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The mammalian infant experiences a variety of flavors prior to weaning because volatile compounds, such as vanilla, are transferred from the mother's diet to her milk. Following nursing mothers' consumption of vanilla flavor, their infants breast-fed longer and consumed more milk as compared to when their mothers consumed the diluent alone. Consistent with these findings, the bottle-fed infants' responses to vanilla-flavored formula were altered relative to their responses to the unflavored formula. In a short-term preference test, experimentally naive infants sucked more vigorously when feeding the vanilla-flavored formula. In a second test that encompassed an entire feeding, they spent more time feeding initially when the formula was flavored with vanilla. This differential responsiveness to the vanilla-flavored formula was absent following these two exposures to vanilla, however. These data support the hypothesis that flavors, either consumed by the mother and transmitted to her milk or added to formula, are detected by the infant and serve to modulate feeding. They also suggest that experience with a flavor in milk alters the infant's responsiveness to that flavor during subsequent feedings. It is hypothesized that under the natural condition of breast-feeding, infants become familiar with the flavors consumed by their mothers, and such experiences may impact on later food and flavor acceptability and choice.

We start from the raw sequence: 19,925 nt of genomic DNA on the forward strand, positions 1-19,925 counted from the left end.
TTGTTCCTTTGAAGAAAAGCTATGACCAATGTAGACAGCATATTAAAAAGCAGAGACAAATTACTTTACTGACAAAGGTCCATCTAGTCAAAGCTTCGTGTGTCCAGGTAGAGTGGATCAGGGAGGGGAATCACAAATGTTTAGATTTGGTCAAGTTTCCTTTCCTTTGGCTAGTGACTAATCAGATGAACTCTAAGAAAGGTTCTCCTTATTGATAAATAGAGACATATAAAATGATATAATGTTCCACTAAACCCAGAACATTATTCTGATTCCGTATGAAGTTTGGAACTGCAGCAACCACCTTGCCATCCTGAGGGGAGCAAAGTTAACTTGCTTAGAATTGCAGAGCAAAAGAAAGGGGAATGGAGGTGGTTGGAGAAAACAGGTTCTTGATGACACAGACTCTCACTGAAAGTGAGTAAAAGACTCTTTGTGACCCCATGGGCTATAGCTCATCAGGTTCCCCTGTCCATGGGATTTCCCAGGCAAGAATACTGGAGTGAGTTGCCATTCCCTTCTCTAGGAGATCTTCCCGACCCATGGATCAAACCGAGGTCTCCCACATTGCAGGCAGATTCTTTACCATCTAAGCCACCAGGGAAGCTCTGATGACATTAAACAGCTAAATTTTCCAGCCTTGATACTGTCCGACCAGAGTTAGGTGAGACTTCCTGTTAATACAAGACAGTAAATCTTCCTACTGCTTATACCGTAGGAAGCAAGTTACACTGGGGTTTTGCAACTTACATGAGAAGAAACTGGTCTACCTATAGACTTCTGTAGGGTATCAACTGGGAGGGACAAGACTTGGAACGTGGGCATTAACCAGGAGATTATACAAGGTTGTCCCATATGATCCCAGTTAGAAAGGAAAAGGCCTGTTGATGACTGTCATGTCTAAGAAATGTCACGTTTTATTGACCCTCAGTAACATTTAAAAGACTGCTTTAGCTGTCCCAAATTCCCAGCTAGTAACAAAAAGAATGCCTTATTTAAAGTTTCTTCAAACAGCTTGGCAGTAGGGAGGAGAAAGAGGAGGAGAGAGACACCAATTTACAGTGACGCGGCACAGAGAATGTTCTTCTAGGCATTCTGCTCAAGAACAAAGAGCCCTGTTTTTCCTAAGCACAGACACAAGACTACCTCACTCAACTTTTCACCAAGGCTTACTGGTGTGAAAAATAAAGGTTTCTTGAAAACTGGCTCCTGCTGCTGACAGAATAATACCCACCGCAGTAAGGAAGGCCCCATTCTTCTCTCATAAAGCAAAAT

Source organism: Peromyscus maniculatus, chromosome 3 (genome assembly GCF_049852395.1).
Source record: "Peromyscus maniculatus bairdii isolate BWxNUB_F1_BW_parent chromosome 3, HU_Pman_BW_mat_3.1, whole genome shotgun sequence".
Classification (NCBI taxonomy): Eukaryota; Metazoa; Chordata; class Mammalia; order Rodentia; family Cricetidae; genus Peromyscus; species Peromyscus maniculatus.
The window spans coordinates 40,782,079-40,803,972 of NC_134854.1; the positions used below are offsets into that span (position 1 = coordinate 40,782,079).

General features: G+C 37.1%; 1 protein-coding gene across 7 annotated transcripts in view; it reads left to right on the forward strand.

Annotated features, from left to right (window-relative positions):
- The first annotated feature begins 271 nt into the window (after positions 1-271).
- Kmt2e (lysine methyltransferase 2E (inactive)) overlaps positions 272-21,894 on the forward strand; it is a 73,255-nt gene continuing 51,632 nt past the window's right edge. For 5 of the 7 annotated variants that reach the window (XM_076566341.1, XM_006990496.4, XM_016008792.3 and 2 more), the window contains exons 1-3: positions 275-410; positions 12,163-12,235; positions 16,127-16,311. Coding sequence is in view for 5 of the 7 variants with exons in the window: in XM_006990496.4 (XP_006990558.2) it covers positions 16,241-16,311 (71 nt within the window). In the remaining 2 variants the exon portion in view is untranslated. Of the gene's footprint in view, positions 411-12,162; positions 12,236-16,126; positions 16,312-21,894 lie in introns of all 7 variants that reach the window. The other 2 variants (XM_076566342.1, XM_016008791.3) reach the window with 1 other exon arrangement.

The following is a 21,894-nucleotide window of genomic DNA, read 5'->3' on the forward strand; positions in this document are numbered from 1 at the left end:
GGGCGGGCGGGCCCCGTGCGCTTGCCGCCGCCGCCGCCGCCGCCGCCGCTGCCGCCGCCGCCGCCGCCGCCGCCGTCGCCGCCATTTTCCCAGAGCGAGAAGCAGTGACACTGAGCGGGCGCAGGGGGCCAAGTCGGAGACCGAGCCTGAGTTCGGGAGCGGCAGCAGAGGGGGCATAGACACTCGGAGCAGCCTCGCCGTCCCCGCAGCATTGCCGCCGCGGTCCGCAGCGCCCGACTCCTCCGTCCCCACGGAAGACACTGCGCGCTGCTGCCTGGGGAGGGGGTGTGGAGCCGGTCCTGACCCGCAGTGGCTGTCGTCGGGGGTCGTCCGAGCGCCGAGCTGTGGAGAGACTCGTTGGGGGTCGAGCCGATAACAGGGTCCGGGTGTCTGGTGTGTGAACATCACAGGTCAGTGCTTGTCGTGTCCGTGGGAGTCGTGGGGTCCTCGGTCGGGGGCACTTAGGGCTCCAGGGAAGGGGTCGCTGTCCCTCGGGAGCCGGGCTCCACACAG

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Background: Endothelial dysfunction is one of the mechanisms linking diet and the risk of cardiovascular disease. Objective: We evaluated the hypothesis that dietary patterns (summary measures of food consumption) are directly associated with markers of inflammation and endothelial dysfunction, particularly C-reactive protein (CRP), interleukin 6, E-selectin, soluble intercellular adhesion molecule 1 (sICAM-1), and soluble vascular cell adhesion molecule 1 (sVCAM-1). Design: We conducted a cross-sectional study of 732 women from the Nurses' Health Study I cohort who were 43-69 y of age and free of cardiovascular disease, cancer, and diabetes mellitus at the time of blood drawing in 1990. Dietary intake was documented by using a validated food-frequency questionnaire in 1986 and 1990. Dietary patterns were generated by using factor analysis. Results: A prudent pattern was characterized by higher intakes of fruit, vegetables, legumes, fish, poultry, and whole grains, and a Western pattern was characterized by higher intakes of red and processed meats, sweets, desserts, French fries, and refined grains. The prudent pattern was inversely associated with plasma concentrations of CRP (P = 0.02) and E-selectin (P = 0.001) after adjustment for age, body mass index (BMI), physical activity, smoking status, and alcohol consumption. The Western pattern showed a positive relation with CRP (P < 0.001), interleukin 6 (P = 0.006), E-selectin (P < 0.001), sICAM-1 (P < 0.001), and sVCAM-1 (P = 0.008) after adjustment for all confounders except BMI; with further adjustment for BMI, the coefficients remained significant for CRP (P = 0.02), E-selectin (P < 0.001), sICAM-1 (P = 0.002), and sVCAM-1 (P = 0.02). Conclusion: Because endothelial dysfunction is an early step in the development of atherosclerosis, this study suggests a mechanism for the role of dietary patterns in the pathogenesis of cardiovascular disease.